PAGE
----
Within a few days here in Tunisia, I heard this statement more than once – also Hanna said she wanted to leave something to the world – love. We all want to leave a trace, give something from our love or created by our love to the world to make it a better and happier place. I think that’s the thing to do, even if some will say we are overly romantic or idealistic.
We often do things for a reason
Talking about destiny, she says “I am not superstitious, but I believe in signs. What I mean is that we often do things for a reason. All that I have been able to do before, contributes today to my present existence. My fine arts training as a professional and artistic engraver helped my eye to distinguish beauty. My ears were stimulated through my music. I often took a critic angle and reflected on different arts. Subsequently, the fact that I was a journalist enabled me to meet a lot of interesting people that stimulated me again in this sense. Thanks to that I also know what I want to do with my life. It was necessary to go through all of this to be so certain today of my stature and my positioning in relation to my work.”
Looking at her and the sea, I totally agree with her viewpoint. In India, you find the same ‘Super Mario’ wisdom called the ‘4 Laws of Spirituality’. It states that nothing happens by chance. Every person who comes into our lives is there for a reason. What happens is the only thing that could have happened. Everything is perfectly imperfect. Whenever something starts or ends, it’s the right time, everything happens when it should happen.
I cannot get up today and tell myself ‘in 15 years I will have a prosperous life’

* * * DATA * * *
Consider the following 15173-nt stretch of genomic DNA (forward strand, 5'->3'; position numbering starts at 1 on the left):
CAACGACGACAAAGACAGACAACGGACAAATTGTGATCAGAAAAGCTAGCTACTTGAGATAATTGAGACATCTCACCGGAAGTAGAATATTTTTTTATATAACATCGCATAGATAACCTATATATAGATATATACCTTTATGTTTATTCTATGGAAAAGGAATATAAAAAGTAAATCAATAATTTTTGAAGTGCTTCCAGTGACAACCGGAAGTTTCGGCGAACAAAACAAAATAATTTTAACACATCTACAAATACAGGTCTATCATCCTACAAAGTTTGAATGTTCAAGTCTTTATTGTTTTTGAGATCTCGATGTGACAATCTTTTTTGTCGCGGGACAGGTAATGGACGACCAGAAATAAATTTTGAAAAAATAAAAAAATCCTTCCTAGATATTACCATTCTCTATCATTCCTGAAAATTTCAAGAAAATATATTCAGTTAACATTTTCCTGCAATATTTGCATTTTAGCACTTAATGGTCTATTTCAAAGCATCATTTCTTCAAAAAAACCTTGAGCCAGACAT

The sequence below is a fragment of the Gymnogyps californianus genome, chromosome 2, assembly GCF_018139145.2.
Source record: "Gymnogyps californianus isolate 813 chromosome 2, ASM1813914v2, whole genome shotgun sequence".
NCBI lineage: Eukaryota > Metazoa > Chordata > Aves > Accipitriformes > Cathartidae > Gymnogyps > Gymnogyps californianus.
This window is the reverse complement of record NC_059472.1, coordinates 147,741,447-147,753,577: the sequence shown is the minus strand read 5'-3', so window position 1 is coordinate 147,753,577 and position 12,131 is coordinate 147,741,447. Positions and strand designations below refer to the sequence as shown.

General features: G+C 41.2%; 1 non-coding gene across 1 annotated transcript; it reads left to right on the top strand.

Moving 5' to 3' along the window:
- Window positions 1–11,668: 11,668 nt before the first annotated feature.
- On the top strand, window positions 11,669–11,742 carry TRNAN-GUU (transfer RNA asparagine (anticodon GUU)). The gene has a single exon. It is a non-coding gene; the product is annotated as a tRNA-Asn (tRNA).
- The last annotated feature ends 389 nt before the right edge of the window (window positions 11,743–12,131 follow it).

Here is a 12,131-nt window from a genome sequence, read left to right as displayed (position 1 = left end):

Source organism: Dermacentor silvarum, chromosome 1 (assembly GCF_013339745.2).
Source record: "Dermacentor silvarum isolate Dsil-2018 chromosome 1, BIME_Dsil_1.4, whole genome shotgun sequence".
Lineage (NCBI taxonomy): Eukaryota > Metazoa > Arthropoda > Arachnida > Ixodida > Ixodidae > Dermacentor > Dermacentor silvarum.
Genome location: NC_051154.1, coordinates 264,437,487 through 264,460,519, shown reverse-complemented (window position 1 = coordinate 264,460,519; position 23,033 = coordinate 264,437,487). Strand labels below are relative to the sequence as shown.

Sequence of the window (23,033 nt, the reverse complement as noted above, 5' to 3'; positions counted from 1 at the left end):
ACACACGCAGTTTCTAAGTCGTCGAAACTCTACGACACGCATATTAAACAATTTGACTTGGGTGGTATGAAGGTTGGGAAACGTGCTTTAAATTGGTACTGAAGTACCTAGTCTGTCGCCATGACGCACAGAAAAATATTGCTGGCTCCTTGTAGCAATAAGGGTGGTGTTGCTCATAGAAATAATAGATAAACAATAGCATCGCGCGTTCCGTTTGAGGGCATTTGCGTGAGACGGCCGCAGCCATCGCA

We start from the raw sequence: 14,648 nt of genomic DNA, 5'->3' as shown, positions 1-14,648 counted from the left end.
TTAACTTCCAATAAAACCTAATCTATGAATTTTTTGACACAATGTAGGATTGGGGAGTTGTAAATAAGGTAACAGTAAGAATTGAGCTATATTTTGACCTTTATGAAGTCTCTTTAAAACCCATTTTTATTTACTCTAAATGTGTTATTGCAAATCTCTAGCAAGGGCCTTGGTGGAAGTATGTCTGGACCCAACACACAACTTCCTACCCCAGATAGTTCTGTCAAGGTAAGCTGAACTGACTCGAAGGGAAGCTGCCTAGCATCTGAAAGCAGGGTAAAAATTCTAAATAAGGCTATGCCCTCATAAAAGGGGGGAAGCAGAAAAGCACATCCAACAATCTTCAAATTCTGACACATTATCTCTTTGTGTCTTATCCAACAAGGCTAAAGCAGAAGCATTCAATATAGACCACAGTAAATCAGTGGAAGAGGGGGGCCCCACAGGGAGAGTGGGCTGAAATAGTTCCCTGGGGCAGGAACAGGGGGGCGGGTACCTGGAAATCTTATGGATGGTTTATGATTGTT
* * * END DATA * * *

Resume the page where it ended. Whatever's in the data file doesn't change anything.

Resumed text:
Today Sabrine is an independent artist, “it’s not an easy or reassuring job” she underlines. “For example, I cannot get up today and tell myself ‘in 15 years I will have a prosperous life, a house, a dog, a cat and a husband next to me, and I will be happy and I will not have to worry about sickness or death or anything’”. I exactly know what she means and ask myself why everyone has this perfect happy family picture as the ideal world in their heads…
Sabrine continues saying that she can’t be sure about the future because even today she has no insurance, like a lot of young people everywhere I add in my head. “But I have this assurance of doing the job that makes me happy. So, getting up in the morning, I smile. I don’t go to work sulking. I think we just have to make the right choices that make us happy because we don’t last. We must live the present moment fully and truly. You have to be sincere with yourself”.
An ordinary day does not exist for me
When I ask Sabrine what a typical working day looks like for her as a singer and songwriter, she laughs and says “an ordinary day does not exist, since the work in itself that I do is not ordinary. On an ‘ordinary’ day I get up at 9 am and set my goals for the day. I say: I have two hours of mailing, two hours of writing, three hours of composition and I have a concert in the evening that I have to prepare”.
She continues explaining that the duo does not work under a production. “Rami and I, we are the production. We are responsible for everything that happens. The concerts are organised by us and our partners. We have the chance to work with a Tunisian management (Meriem Zghidi) and with a relay production in France (Bertrand Dupont) who helps us a lot to set up these things, but we often check if everything is going well.” Trust, but verify, as we say in Germany.
We constantly question ourselves and our existence
Next to these organisational aspects, Sabrine says, there is, of course, the creative component that is constantly present in the life of an artist. “We are continually questioning what modern music is. How does music evolve in Tunisia? We also question ourselves and our existence, because the texts are ultimately a questioning of ourselves and our relationship to others, to space, to love … finally all that !” she smiles. “It seems to be intellectual, said like that, but it is our questioning to all. We all ask ourselves such intimate questions it seems” and I agree.
Artists continuously fight several battles